Attorneys for a Virginia Christian teacher are claiming victory after a school district agreed to a settlement in a legal dispute over its LGBT policy.
Leesburg Elementary School physical education teacher Tanner Cross was suspended earlier this year after speaking out in public against a then-proposed policy that requires staff to use the name and pronouns that a student prefers, even if it differs from their birth certificate and biological sex. The policy – which was approved – also allows students to use restrooms and locker rooms and play on sports teams that match their gender identity.
Cross sued the Loudoun County School Board and won multiple rounds in court, including at the Virginia Supreme Court.
On Monday, his attorneys announced a settlement with the school district. As part of the settlement, the school district agreed to remove any reference to the suspension from Cross’ file. The district also agreed to abide by the court’s injunction against the school – the court had ordered him to be reinstated – and to pay $20,000 toward Cross’ attorneys’ fees.
ADF called it a victory for Cross. Its press release stated, “Loudoun County teacher wins free speech battle.”
“Teachers shouldn’t be forced to promote ideologies that are harmful to their students and that they believe are false, and they certainly shouldn’t be silenced from commenting at public meetings,” said ADF senior counsel Tyson Langhofer, who also serves as director of the ADF Center for Academic Freedom.
Meanwhile, ADF’s lawsuit against the district continues as part of an amended complaint that lists two other teachers – Monica Gill and Kim Wright – as plaintiffs alongside Cross. Despite the settlement, Langhofer said the free speech legal battle is not over.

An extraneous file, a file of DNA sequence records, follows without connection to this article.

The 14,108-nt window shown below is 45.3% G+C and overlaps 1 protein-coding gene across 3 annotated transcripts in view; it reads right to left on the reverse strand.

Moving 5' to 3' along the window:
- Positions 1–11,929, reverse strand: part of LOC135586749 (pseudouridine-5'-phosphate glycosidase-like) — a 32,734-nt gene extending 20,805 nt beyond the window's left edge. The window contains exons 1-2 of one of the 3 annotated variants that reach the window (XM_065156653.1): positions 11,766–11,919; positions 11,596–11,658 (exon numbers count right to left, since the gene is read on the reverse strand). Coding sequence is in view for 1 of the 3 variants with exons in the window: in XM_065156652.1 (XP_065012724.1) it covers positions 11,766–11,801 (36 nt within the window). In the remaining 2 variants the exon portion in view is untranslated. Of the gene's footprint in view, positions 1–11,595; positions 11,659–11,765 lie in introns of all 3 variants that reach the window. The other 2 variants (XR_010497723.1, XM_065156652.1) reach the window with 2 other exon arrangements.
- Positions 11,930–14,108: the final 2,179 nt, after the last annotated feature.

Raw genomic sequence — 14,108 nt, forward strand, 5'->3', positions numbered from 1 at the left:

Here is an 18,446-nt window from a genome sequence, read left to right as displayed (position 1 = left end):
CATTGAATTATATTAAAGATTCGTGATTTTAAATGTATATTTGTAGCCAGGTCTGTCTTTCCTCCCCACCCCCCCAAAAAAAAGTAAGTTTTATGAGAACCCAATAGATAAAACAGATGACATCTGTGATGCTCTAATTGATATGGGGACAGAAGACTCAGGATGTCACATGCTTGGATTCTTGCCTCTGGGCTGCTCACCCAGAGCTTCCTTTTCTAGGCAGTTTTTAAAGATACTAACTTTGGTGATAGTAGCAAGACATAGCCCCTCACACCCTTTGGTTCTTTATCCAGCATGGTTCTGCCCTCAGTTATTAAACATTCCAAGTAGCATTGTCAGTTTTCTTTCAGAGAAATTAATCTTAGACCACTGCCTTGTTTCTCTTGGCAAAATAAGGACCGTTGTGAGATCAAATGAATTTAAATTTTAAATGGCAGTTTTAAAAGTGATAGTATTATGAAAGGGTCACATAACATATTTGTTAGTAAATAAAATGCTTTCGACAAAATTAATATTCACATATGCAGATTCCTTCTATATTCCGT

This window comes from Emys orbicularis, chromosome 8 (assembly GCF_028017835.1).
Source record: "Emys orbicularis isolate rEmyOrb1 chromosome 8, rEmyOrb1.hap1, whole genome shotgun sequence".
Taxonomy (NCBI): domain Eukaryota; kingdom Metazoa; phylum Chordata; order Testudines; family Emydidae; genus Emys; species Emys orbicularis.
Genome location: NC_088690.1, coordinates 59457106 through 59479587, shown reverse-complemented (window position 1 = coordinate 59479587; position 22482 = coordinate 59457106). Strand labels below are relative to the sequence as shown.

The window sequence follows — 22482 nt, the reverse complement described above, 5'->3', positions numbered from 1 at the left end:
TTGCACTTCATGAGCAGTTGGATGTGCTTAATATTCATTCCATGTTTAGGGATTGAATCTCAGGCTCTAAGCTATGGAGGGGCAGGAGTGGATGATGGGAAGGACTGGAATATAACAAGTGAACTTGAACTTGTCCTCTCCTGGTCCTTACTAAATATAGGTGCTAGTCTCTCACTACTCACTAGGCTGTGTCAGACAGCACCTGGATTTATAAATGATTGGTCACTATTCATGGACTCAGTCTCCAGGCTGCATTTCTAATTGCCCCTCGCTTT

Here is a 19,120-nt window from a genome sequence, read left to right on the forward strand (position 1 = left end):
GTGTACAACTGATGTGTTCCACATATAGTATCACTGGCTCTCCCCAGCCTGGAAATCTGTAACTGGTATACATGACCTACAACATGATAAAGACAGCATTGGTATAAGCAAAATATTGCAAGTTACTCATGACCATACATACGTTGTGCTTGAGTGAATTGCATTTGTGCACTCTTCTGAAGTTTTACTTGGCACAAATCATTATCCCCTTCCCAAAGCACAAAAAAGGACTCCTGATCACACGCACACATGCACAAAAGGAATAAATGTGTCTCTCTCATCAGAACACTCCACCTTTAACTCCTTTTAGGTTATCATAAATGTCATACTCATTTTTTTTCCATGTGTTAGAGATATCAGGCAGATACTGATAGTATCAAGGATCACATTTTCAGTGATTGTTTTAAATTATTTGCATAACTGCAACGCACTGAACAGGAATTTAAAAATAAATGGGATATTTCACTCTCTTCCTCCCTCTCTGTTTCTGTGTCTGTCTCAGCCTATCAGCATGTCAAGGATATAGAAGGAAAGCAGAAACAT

“While we are very pleased that Tanner will be able to keep serving his students in light of this settlement, the concerns expressed in our ongoing lawsuit challenging the district’s policy remain,” Langhofer said. “Public employees cannot be forced to contradict their core beliefs just to keep a job. Freedom – of speech and religious exercise – includes the freedom not to speak messages against our core beliefs. That’s why our lawsuit asks the court to protect the constitutional rights of our clients by immediately halting enforcement of this harmful school district policy.”
The settlement says it is not an admission by the district and its staff “that they acted wrongfully toward or failed to act lawfully with regard to” Cross.
Cross was suspended after telling the board meeting in May, “I’m a teacher, but I serve God first. And I will not affirm that a biological boy can be a girl and vice versa because it is against my religion. It’s lying to a child. It’s abuse to a child.”
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Michael Foust has covered the intersection of faith and news for 20 years. His stories have appeared in Baptist Press, Christianity Today, The Christian Post, the Leaf-Chronicle, the Toronto Star and the Knoxville News-Sentinel.